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If a demand for property or valuable security, directly or indirectly, has a nexus with marriage, in our opinion, such demand would constitute ‘demand for dowry’; the cause or reason for such demand being immaterial.

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NATIONAL LEGAL RESEARCH DESK

Citation: (2011) 4 SCC 427 –  S. 304B IPC, S.113B Indian Evidence Act and SS. 2 and 4 Dowry Prohibition Act – Supreme Court of India

The Supreme Court observed about that there was no dispute of fact that death of the deceased occurred within seven years of her marriage and she was subjected to harassment and ill-treatment by the appellant accused husband and mother-in-law after the father of the deceased refused to accede to their demand for purchase of motorcycle due to financial inability, as established by the evidence. At which, the accused appellant got angry and warned that deceased would not be allowed to stay in her matrimonial home. The Supreme Court further upheld the decision of the Trial Court and stated that unlawful demand of motorcycle was made appellants from deceased and her father and she was being harassed on account of the failure of her father to provide the motorcycle and that led her to commit suicide by hanging. Pertinently, the demand of motorcycle by the accused mother-in-law from deceased’s father was for her son and when her father showed his inability to meet that demand, the accused husband started harassing and ill-treating deceased. In this view of the matter, the Supreme Court held that it cannot be said that there was no demand by accused husband.

The Supreme Court in this case held that the case of “Appa saheb cannot be read to be laying down an absolute proposition that a demand for money or some property or valuable security on account of some business or financial requirement could not be termed as ‘demand for dowry’. It was in the facts of the case that it was held so. If a demand for property or valuable security, directly or indirectly, has a nexus with marriage, in our opinion, such demand would constitute ‘demand for dowry’; the cause or reason for such demand being immaterial.”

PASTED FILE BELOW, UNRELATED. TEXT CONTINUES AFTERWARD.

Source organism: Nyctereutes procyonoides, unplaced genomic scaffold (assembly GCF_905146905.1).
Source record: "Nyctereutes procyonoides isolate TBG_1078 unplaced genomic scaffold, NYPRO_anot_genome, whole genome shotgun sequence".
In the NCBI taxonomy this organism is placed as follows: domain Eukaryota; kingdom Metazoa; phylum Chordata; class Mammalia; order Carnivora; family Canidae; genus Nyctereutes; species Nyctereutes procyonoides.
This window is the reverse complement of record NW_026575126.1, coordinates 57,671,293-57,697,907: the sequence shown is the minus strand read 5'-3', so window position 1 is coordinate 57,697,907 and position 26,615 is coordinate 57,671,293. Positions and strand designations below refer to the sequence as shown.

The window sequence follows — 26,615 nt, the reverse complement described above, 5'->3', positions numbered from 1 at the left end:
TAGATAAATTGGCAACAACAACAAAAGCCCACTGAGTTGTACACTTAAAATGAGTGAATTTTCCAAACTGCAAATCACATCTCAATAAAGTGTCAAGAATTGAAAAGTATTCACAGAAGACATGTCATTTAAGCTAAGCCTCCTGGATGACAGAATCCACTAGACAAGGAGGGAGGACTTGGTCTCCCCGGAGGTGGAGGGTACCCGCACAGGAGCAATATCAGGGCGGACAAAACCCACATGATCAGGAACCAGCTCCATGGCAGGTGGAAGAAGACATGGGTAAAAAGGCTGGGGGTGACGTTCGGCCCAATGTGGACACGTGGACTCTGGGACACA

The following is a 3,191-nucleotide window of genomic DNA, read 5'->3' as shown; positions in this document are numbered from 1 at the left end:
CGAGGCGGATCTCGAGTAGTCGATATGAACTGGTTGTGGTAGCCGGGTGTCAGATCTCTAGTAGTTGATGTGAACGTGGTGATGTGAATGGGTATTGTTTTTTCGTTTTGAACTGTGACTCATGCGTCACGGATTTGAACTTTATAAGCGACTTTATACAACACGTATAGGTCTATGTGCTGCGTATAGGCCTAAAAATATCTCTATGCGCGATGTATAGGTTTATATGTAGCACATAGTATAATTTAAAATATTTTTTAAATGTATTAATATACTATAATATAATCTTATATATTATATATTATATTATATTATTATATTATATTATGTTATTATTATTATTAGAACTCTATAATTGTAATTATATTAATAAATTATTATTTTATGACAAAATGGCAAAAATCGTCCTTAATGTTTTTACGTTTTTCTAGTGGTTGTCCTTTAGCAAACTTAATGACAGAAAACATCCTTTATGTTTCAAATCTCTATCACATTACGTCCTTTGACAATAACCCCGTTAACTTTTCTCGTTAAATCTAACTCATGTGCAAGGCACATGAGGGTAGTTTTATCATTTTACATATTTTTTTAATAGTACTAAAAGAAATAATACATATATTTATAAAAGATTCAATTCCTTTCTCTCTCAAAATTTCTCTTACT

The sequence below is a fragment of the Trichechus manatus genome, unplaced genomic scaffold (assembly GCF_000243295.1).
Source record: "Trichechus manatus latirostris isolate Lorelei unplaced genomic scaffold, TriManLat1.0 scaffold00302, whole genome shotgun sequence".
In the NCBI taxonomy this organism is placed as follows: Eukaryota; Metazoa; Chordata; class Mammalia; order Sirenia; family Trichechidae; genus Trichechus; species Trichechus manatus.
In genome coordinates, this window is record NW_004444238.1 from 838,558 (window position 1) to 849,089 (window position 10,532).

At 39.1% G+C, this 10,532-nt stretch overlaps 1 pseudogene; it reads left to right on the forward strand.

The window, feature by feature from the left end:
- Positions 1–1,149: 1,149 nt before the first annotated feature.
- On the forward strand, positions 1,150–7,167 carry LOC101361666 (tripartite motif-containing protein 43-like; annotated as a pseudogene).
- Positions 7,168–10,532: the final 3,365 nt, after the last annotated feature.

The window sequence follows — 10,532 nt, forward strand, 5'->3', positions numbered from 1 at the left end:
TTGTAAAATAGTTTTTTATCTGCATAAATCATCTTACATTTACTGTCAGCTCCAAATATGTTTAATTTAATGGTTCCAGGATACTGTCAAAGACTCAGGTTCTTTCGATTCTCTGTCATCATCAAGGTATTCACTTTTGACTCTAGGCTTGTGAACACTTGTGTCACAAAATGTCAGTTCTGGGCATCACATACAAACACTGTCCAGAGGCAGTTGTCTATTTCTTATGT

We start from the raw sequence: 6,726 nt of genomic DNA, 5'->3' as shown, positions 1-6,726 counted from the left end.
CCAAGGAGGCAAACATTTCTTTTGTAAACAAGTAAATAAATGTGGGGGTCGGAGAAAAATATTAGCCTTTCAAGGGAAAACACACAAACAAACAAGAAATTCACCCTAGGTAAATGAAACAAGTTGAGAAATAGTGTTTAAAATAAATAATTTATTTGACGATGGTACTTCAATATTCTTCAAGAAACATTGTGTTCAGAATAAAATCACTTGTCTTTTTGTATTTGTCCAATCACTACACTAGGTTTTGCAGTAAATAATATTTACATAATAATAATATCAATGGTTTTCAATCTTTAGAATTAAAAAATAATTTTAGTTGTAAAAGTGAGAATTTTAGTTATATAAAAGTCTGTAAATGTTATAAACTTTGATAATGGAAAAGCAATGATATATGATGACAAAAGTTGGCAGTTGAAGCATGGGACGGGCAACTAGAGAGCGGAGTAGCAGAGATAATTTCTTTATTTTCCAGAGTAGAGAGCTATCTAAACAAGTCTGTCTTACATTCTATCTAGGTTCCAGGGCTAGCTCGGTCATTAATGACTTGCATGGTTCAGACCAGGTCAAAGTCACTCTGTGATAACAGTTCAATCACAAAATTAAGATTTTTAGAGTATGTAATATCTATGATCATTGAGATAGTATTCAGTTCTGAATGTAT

Finally, the Supreme Court held that there was no merit in the contention of the counsel for the appellants that “the demand of motorcycle does not qualify as a `demand for dowry’.” It asserted that all the essential ingredients to bring home the guilt under Section 304B IPC were established against the appellants by the prosecution evidence. As a matter of law, the presumption under Section 113B of the Evidence Act, 1872 was fully attracted in the facts and circumstances of the present case and the appellants had failed to rebut the presumption under Section 113B. Thus, the accused persons were sentenced to suffer rigorous imprisonment of seven years under S. 304B IPC.

BACHINI DEVI VS STATE OF HARYANA – 2011

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